Wilson takes swing at rotation spot
Rangers lefty out to solidify claim to starting job
SURPRISE, Ariz. -- There is much suspense surrounding C.J. Wilson's start against the Giants on Monday.He is well aware of it and appears to be thinking about it around the clock. He can almost feel the lumber in his hands. "What I'm really excited about is the chance to swing at a baseball not on a tee," Wilson said. "If we have a DH, I'm going to be really disappointed." There will not be a designated hitter in Scottsdale when the Rangers play the Giants. National League rules are usually used in National League parks, although a DH can be used if the home manager agrees. Not in this case. Wilson will get to take his cuts, not that manager Ron Washington is particularly thrilled by the idea. "My hope is he gets a chance to bunt," Washington said. Washington, in past years, had his pitchers keep their bats on their shoulders on those rare occasions when they got to hit in a Cactus League game. But pitching coach Mike Maddux has convinced him otherwise. "Michael convinced me to let them have fun," Washington said. "I'm trying to coax them to go up there and not take a big hack." Wilson needs to be smart. There is another matter at stake in Scottsdale. Wilson has a chance to cement his new status as a member of the Rangers rotation. There are still two weeks to go before Opening Day but Wilson and Matt Harrison are well in front in the pursuit of the final two spots in the Rangers rotation. Winning a spot in the rotation was Wilson's goal coming into camp. "That's not the only goal," Wilson said. "That's step one. Spring Training doesn't count for anything. My goal is to go out there and win during the season.
2010 Spring Training - Texas Rangers
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"I'm doing everything I can to establish myself as a winning pitcher at the front of a game as I have at the back end. We still have a couple of weeks left in camp. There is a lot of stuff going on but I'm focused on what I'm doing."The Rangers officially have two spots in the rotation open now that Tommy Hunter is sidelined with a strained oblique muscle in his left rib cage. Wilson and Harrison have pitched the best of all candidates for those two spots. Wilson has pitched nine innings and allowed four runs on six hits and a walk while striking out eight. He has also been economical and efficient with his pitch counts. In his last outing against the Cubs, he threw 47 pitches in four innings. The plan for Monday is five innings and 87 pitches. "I want to go more than five and less than 87 pitches," Wilson said. "I'm on a pretty good roll with my pitching efficiency. The work and preparation is paying off. But it doesn't matter how I'm pitching in March. It's July, August and September that count." March matters if he wants a spot in the rotation and the mandate given to Wilson this spring was lowering his pitch counts. He has done that. "I'm not walking anybody," Wilson said. "That's four less pitches here or there. But when you are a setup reliever or a closer coming into a tie game or close game, you come in with the mentality that you can't allow a hit or you can't allow a ball out of the infield. "I'm not saying you're nibbling but you're trying to make the nastiest pitch on the corner of the strike zone, pitches that are barely strikes, barely hittable or not hittable at all. Try to make an overpowering pitch. As a starter, it's about going out there and locating." Neftali Feliz is still a candidate for the rotation but is more likely to be in the bullpen. He is scheduled to pitch in a "B" game against the Brewers at Maryvale Baseball Park on Monday. Derek Holland and Brandon McCarthy also remain in the running. But Wilson gets another chance Monday to pad his advantage, as well as swing the bat.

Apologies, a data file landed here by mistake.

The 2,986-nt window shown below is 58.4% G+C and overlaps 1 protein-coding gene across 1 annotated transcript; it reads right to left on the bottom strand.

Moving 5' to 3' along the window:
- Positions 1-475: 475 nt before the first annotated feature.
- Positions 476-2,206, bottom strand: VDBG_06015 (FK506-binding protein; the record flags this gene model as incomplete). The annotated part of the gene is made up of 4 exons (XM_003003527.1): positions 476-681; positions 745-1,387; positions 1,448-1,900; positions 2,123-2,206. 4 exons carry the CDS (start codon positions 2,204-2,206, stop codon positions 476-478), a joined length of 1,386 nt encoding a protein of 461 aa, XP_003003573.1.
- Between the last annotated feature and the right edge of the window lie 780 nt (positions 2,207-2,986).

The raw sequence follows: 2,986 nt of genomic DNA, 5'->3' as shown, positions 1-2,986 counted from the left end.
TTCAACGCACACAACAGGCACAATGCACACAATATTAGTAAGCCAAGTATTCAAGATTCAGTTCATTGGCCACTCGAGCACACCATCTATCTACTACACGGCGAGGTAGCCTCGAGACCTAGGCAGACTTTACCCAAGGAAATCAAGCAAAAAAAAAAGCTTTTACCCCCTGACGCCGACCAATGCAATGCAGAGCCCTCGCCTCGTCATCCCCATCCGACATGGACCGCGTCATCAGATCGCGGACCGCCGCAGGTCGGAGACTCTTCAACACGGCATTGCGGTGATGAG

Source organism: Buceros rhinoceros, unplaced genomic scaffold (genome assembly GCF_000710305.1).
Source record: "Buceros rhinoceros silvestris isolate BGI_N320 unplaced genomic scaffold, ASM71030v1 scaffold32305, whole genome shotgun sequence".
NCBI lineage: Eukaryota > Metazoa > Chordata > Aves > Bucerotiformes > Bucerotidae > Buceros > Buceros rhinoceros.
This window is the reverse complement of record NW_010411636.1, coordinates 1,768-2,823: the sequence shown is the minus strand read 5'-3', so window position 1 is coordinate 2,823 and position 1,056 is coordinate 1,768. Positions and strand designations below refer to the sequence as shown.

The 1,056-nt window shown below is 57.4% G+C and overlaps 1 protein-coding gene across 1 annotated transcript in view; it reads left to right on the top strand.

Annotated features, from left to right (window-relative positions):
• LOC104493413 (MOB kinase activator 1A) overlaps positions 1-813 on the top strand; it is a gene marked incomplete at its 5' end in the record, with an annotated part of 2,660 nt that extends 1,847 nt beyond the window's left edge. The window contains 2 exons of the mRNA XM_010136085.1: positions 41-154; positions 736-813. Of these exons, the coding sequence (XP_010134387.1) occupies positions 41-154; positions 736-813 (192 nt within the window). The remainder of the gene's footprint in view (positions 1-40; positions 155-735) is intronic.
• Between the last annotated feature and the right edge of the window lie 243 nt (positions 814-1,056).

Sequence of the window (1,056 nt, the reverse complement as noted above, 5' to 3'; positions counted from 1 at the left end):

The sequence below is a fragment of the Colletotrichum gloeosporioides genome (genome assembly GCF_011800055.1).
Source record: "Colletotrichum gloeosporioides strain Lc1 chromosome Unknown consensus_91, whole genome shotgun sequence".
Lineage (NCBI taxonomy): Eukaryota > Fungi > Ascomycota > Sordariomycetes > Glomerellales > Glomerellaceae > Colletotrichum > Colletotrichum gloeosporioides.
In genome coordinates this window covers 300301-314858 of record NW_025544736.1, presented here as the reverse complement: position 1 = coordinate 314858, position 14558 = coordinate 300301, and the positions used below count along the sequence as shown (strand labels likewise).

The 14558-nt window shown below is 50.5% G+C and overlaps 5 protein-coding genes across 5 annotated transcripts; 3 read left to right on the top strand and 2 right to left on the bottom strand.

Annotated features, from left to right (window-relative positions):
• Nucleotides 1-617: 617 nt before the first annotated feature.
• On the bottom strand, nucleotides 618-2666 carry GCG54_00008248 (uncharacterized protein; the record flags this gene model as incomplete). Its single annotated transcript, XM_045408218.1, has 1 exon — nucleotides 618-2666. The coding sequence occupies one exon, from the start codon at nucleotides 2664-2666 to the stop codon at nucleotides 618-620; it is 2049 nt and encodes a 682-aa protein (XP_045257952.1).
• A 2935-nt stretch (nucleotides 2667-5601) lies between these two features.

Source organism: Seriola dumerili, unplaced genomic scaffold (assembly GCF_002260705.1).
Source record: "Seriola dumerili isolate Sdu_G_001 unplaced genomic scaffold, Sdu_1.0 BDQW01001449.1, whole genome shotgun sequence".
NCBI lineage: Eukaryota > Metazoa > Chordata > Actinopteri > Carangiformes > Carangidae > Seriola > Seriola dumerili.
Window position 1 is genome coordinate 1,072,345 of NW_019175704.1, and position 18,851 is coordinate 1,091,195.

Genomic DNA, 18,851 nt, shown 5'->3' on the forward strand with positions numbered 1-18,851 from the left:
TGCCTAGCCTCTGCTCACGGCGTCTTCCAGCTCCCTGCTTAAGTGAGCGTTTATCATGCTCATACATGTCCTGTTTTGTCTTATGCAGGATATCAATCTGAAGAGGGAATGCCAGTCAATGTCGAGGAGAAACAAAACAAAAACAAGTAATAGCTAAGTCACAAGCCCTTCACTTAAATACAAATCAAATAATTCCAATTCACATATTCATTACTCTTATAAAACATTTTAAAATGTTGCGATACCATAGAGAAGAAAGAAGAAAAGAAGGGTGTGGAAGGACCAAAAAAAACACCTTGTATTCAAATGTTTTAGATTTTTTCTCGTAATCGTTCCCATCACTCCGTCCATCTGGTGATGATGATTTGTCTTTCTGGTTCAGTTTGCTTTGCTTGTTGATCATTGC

T.R. Sullivan is a reporter for MLB.com. This story was not subject to the approval of Major League Baseball or its clubs.